National bird turns an eyesore for Telangana farmers

Peafowl has become an undeclared pest damaging crops.

Hyderabad: It may be the National Bird and a beautiful sight to behold, but the peacock and the peahen are an unmitigated nuisance for farmers in Telangana.
According to the Vertebrate Pest Management Division at Professor Jayashankar Telangana State Agricultural University in Rajendranagar, peafowl causes major crop damage in Telangana and parts of Andhra Pradesh during sowing and ripening seasons, second only to monkeys and wild boars.

The government had issued culling orders for wild boars, but the peacock being the national bird cannot be officially declared a pest and cullied. Principal Scientist V Vasudeva Rao, who heads the All Indian Network Project on Vertebrate Pest Management, said that conservation measures in the two Telugu states have led to an explosion in the peafowl population.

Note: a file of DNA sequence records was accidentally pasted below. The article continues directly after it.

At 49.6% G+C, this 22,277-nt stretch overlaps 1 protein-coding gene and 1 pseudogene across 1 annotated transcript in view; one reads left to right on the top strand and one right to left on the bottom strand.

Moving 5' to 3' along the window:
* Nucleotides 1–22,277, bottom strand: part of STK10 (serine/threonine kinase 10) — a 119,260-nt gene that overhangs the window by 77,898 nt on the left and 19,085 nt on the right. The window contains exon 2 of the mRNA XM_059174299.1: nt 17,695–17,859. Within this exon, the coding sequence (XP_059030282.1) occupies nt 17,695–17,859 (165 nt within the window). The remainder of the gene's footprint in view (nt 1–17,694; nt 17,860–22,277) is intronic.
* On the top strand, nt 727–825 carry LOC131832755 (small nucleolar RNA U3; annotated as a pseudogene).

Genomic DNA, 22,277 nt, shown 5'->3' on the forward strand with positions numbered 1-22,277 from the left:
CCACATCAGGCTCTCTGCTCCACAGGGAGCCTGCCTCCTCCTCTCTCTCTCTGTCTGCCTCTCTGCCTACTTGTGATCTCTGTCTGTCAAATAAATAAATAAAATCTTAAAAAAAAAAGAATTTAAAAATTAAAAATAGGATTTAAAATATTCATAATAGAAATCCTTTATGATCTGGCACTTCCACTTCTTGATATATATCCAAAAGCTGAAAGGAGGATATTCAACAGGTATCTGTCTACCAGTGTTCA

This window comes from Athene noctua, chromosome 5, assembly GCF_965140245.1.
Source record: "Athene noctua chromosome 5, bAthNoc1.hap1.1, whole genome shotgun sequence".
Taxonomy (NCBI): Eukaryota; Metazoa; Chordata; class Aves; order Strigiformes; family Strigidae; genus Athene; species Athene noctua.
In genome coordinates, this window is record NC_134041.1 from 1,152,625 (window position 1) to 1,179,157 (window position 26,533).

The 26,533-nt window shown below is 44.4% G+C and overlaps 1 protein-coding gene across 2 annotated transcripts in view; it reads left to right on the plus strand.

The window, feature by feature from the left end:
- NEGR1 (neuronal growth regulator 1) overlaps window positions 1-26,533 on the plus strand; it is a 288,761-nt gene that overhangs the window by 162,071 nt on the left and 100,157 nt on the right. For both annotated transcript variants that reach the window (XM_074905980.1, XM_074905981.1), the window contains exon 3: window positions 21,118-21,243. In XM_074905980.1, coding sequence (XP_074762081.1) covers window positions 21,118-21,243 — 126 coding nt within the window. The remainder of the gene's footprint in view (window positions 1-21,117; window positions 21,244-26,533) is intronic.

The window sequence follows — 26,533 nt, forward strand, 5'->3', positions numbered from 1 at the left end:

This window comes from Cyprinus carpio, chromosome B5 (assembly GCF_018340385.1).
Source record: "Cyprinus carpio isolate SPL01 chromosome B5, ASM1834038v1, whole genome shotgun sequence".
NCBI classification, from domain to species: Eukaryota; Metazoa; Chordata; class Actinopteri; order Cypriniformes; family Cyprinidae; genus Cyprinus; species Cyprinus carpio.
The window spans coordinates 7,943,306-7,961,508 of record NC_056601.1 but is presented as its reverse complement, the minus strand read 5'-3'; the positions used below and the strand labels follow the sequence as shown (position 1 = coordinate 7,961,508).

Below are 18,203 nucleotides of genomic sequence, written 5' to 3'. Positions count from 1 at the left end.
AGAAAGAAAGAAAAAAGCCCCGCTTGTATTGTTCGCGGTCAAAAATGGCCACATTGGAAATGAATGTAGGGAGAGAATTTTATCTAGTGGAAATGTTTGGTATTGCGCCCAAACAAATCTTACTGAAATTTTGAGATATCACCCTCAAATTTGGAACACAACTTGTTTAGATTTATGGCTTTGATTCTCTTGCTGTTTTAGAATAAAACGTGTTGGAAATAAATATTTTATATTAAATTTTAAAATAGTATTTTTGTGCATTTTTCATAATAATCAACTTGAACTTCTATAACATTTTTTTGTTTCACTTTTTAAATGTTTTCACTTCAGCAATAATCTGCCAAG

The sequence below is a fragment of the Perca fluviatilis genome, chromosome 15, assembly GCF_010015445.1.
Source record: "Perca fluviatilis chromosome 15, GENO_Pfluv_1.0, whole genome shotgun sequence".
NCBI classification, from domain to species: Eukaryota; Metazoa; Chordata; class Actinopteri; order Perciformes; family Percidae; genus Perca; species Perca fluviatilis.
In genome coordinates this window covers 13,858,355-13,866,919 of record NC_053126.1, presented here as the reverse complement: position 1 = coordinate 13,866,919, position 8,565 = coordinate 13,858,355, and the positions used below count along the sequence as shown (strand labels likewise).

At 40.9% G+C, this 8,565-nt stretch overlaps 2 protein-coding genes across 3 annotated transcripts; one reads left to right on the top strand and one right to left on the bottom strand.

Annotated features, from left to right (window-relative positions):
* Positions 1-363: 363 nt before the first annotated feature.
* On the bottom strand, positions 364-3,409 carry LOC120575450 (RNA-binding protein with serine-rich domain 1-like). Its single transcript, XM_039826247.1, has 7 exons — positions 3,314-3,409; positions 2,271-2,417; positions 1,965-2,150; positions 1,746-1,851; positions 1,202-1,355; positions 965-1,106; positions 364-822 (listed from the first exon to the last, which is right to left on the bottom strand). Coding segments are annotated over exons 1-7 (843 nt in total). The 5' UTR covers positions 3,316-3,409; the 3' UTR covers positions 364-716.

“They are coming out of their natural habitats and living in agricultural landscapes. They are causing enormous damage to crops such as maize, groundnut, bajra and sorghum, and paddy, sunflower and vegetables during maturity, Mr Rao said. He said the birds do more damage at the crop sprouting stage (around 42-70 per cent), than at the crop ripening stage (15-35 per cent) in infested areas. He said regular complaints are coming from rain-fed areas in Telangana where there is multi- crop diversity.

The Vertebrate Pest Management Division has developed a simple method to deter the peafowl from damaging the crop. “Use of physical barriers made of jute or coconut ropes reduces peafowl damage. During the sprouting of the crop, jute ropes are fixed around the crop with the help of pegs at one or two metre intervals. The rope is tied 30 cm above the ground in a chequered pattern, forming squares of 1x1m to prevent entry of peafowl into the fields,” Mr Rao said.
This method has been tested with different crops at various locations and has proved effective, reducing damage by 80 to 95 per cent. The process costs around Rs 1000 per acre (Rs 700 for the jute rope and Rs 300 for labour).

( Source : Deccan Chronicle. )
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